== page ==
Finance Minister Jim Flaherty’s recent statement about there not being “a bad job” and “the only bad job is not having a job” is a clear signal that the Harper government’s EI reform is focused on depressing wages and blaming the unemployed for people being out of work.
As far as Flaherty is concerned, the unemployed should be prepared to take pretty well any job available.
Does that mean someone who may be unemployed in one part of the country will be forced to move to another part of the country to accept a job at a lower pay rate than they previously received? If they have a family, will Jim Flaherty pay for their relocation costs? If you are a teacher or nurse or other public service worker facing layoff, will your next job be at McDonald’s or Tim Horton’s?
A study by the Organization for Economic Co-operation and Development (OECD) found that “forcing workers to take the first available job rather than engage in a longer job search is not good for productivity.” By allowing unemployed workers the time and resources to find a new job that better matches their skills and experience increases overall economic efficiency and is associated with longer-lasting, better paid jobs for workers when they find a new job.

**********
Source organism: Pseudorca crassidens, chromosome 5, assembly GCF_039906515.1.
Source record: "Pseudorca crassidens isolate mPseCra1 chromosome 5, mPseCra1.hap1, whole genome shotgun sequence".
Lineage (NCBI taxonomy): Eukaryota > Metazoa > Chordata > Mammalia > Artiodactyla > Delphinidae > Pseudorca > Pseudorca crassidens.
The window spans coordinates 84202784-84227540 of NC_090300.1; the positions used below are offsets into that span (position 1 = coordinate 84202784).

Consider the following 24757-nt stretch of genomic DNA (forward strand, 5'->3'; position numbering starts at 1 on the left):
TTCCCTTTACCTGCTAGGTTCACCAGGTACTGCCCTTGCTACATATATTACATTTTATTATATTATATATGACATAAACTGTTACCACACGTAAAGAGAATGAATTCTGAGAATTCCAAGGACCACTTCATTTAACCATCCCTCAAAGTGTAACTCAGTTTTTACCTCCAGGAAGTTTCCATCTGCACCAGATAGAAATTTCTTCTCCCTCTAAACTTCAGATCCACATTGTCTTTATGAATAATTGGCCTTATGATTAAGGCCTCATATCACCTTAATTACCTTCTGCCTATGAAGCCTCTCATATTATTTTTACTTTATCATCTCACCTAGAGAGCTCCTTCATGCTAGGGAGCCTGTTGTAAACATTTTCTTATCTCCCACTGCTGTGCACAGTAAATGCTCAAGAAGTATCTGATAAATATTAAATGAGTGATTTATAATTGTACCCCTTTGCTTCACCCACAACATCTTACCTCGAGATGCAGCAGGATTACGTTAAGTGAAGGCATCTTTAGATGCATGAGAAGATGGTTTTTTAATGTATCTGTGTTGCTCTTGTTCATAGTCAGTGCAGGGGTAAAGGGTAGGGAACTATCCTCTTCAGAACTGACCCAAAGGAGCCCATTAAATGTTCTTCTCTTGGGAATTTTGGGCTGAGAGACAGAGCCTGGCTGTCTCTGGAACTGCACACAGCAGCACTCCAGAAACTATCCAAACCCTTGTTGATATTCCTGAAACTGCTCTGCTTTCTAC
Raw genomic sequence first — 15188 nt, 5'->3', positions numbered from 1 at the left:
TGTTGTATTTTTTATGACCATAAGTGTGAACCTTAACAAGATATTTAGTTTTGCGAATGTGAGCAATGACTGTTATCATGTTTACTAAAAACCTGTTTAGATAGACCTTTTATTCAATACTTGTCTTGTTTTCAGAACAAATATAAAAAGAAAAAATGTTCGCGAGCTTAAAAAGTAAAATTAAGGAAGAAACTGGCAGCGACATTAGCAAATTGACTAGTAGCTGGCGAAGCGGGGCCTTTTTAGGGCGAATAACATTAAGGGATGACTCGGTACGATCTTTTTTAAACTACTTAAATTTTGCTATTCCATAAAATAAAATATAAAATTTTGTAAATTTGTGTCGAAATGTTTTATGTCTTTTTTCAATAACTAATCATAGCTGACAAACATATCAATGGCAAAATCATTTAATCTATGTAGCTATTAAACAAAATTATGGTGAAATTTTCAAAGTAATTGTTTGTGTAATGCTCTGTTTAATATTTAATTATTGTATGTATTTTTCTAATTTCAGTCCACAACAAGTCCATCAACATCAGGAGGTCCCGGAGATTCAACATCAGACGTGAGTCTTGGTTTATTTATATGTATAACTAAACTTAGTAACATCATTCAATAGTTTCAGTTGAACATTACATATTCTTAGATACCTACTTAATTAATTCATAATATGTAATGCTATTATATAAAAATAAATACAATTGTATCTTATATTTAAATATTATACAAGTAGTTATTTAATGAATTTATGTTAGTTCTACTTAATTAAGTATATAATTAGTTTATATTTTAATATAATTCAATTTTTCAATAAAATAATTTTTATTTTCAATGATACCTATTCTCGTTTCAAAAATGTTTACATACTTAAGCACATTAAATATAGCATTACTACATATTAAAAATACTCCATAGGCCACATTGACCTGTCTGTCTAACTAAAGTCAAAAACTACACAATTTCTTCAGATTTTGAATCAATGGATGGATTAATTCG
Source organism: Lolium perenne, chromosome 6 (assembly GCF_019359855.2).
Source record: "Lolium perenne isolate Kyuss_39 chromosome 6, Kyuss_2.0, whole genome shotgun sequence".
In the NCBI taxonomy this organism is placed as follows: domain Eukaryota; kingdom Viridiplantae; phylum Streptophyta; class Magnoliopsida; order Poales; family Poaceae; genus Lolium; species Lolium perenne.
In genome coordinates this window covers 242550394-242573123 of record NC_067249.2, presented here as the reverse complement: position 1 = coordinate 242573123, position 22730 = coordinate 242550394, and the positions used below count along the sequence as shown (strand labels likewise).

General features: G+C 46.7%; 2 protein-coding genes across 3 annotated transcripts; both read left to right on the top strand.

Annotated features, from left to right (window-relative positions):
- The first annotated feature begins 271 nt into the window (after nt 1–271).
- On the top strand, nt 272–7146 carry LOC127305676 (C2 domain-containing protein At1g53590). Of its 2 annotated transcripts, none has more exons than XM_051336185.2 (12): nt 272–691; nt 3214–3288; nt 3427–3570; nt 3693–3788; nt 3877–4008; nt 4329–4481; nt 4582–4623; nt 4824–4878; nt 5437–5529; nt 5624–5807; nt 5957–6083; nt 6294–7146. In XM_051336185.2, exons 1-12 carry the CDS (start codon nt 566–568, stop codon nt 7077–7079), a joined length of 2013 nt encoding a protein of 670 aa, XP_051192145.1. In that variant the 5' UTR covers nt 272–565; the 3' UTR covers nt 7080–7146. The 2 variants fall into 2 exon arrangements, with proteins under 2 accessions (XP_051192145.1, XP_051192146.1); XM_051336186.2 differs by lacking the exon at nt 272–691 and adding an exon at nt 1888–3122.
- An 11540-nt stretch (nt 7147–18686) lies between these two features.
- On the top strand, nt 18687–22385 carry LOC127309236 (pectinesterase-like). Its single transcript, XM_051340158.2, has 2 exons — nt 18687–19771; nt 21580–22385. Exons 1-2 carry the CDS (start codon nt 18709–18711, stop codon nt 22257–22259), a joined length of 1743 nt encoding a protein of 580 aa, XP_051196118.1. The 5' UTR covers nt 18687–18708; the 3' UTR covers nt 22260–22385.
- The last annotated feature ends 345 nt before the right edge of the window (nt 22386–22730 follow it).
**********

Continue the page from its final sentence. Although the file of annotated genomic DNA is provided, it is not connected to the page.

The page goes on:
The changes to EI are part of Bill C-38, the budget implementation bill, which will allow employers of temporary foreign workers to pay 15% below the going rate. This bill is all about austerity and cuts, it does nothing to address job creation. Rather than continuing to attack the unemployed or underemployed, Harper and Flaherty should be focusing their attention on a job creation program that will create and provide decent jobs so people can earn a decent living instead of falling into the country’s rapidly growing ranks of working poor.